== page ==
Heavy rain caused the last race on Travers Day, Aug. 28, 2004, to be called off; the same conditions caused the cancellation of the final two races on Sept. 2, 1998.

NYRA surely lost millions of dollars in betting handle. Through five races, an announced paid attendance crowd of 31,528 had wagered $2,027,600 on-track, and the all-sources handle was $8,100,192, with an attractive Arlington Million simulcast card from Chicago running concurrently.

Saturday’s storms actually got worse into the evening. Shortly after 7 p.m., Fasig-Tipton canceled the New York-bred yearling auction at the pavilion on East Avenue after a tree fell on one of the barns. No humans or horses were hurt. The scheduled two-day sale will will be completed in its entirety starting at 3 this afternoon.

Some trees fell in the backstretch barn area, which lost power, but it was restored early Sunday morning.

Saturday's card was already 14 minutes behind because of a rain delay when the skies opened up after the fourth.

Sent home early, most track patrons, like the bachelor party guy, shrugged, took it in stride and went about their Saturday.

Chandra Henderson, who lives three hours north of Saratoga Springs in Chateaugay, and about 15 family members had balloons and a “Happy Birthday” banner across the top of their tent in the backyard picnic area, in celebration of the second birthday of her niece, Lillian.

They cooled their heels while thousands packed up their tents and coolers and filed out through the Union Avenue gate.

“I can totally understand why they did it,” Henderson said. “We don’t want any problems with the weather and the horses. We had a wonderful day. We got together as a family, right?”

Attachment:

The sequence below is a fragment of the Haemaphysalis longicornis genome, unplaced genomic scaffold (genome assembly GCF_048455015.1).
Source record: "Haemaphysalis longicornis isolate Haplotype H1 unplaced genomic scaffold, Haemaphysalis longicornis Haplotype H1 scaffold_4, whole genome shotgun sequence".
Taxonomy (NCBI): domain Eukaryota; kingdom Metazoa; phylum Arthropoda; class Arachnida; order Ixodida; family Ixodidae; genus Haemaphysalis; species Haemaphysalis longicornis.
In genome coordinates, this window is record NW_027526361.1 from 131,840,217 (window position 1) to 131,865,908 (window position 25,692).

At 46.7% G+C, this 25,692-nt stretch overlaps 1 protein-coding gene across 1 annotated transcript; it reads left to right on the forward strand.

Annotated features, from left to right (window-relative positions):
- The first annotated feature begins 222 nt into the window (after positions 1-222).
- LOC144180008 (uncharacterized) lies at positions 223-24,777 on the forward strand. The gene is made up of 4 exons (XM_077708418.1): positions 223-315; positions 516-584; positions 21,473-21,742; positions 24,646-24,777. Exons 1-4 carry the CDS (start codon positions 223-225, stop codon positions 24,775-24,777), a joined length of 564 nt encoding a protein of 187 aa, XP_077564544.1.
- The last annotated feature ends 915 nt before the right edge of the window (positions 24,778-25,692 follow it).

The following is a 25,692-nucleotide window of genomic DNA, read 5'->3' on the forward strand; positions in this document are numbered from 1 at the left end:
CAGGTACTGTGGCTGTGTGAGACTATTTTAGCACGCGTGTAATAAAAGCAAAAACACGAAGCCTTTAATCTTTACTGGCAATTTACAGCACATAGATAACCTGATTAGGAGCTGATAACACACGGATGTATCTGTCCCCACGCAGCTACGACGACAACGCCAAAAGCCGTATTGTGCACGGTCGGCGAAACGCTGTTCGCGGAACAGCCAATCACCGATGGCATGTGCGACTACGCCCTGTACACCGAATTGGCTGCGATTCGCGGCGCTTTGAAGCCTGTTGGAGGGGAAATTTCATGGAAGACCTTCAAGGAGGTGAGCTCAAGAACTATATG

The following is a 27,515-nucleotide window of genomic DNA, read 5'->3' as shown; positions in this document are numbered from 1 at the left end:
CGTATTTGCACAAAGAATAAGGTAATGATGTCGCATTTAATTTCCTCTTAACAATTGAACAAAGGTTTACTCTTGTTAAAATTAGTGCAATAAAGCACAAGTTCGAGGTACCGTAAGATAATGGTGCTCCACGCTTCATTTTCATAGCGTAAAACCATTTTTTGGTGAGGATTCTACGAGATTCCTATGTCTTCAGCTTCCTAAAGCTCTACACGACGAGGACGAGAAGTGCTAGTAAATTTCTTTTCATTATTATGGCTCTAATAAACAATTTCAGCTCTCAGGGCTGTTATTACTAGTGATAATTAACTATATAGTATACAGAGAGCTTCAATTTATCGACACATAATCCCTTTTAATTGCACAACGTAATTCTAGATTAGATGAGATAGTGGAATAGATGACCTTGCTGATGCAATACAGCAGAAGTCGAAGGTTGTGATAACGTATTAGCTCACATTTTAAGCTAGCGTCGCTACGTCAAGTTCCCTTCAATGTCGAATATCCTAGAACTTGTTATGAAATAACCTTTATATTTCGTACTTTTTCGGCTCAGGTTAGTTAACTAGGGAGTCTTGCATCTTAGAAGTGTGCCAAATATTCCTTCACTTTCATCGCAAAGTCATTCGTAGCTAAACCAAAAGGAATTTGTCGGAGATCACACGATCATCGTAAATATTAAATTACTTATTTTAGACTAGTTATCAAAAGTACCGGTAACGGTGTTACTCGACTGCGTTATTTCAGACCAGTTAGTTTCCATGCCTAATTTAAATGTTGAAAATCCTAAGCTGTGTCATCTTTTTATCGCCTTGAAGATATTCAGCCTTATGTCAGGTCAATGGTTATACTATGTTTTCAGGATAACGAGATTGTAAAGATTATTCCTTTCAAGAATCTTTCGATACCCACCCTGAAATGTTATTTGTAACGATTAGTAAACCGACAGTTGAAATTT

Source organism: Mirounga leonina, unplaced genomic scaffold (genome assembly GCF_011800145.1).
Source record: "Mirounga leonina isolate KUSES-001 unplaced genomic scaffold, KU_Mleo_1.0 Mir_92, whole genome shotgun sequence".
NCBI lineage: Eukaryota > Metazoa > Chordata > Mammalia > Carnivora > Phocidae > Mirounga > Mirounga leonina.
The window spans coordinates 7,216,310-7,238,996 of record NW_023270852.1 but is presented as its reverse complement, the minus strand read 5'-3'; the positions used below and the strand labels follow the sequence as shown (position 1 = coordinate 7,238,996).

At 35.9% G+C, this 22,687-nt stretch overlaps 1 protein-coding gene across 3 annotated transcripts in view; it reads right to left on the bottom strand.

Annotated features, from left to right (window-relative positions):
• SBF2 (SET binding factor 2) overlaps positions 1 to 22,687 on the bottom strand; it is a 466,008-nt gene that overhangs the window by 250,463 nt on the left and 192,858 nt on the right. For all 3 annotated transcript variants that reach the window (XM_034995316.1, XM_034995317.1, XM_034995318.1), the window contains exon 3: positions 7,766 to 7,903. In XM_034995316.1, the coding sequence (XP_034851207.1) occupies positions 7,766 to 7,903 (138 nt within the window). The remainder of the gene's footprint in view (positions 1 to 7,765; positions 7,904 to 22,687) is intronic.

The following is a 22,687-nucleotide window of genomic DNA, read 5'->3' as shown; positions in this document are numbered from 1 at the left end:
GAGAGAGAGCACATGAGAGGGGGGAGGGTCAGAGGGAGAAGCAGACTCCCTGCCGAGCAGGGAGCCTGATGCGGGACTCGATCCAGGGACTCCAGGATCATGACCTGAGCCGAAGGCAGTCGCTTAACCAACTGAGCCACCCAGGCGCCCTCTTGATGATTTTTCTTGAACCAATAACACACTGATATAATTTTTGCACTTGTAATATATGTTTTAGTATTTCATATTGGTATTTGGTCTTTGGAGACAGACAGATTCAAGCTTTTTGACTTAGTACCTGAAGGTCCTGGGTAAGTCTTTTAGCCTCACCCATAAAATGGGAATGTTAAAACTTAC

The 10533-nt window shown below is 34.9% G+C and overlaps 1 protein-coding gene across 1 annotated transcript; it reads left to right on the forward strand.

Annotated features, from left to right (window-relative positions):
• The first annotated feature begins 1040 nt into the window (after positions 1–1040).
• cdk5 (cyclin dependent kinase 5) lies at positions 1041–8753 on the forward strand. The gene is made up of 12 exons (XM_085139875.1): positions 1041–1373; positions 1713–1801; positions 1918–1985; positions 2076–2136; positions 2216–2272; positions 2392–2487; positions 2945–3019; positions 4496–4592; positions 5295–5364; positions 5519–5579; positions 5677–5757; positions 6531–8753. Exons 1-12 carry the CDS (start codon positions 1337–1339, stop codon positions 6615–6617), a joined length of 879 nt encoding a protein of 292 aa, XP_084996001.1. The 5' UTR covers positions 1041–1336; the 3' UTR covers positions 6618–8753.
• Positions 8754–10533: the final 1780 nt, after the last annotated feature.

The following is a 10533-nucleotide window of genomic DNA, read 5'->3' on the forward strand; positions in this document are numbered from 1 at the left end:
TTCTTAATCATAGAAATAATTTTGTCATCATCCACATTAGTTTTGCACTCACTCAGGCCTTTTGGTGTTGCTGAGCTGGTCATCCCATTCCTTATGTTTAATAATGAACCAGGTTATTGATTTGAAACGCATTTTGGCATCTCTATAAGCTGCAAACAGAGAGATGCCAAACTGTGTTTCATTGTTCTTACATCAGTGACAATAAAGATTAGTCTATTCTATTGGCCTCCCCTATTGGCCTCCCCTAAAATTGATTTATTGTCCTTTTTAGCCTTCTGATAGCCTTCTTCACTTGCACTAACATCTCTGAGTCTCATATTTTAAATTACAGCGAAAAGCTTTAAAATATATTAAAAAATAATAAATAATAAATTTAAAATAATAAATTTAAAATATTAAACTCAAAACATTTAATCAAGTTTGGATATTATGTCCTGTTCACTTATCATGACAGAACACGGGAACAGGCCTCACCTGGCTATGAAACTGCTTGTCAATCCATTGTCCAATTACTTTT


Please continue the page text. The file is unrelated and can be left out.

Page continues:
Another group, from Syracuse and Lowville, near Fort Drum, had their stuff packed up, had a hotel booked and were planning to visit the Yankee Distillery in Clifton Park.

“Surprised. We actually came very well prepared for the weather,” Jerry Geiss said, pointing to his wife Marguerite’s knee-high galoshes. “Never, ever expected they’d cancel races.”

“Now we’ve got a hotel, and we’re going to get cleaned up and have a good evening,” Mark Hitchcock said.

Kevin Galuski, the UAlbany assistant athletic director for equipment and operations, was at the track with his family and some former Great Danes athletes as part of a reunion from a Saratoga gathering five years ago.

Like most fans, he was philosophical about the cancellation and the reason for it. He even took it as something of a good omen, at least for fans of the New York Giants, who used to hold training camp at UAlbany.

“Everyone’s here to have a good time and enjoy the day, but the bottom line is the horses and jockeys have to be safe,” he said.

“Funny you should mention that [2006], because coach [Tom] Coughlin actually had them out there in full pads that afternoon. And the track was closed, so we let coach Coughlin know that, and he let up a little bit on them. I stood out there in that heat, 104 degrees, and it wasn’t pleasant.

“But that was the year they won the Super Bowl.”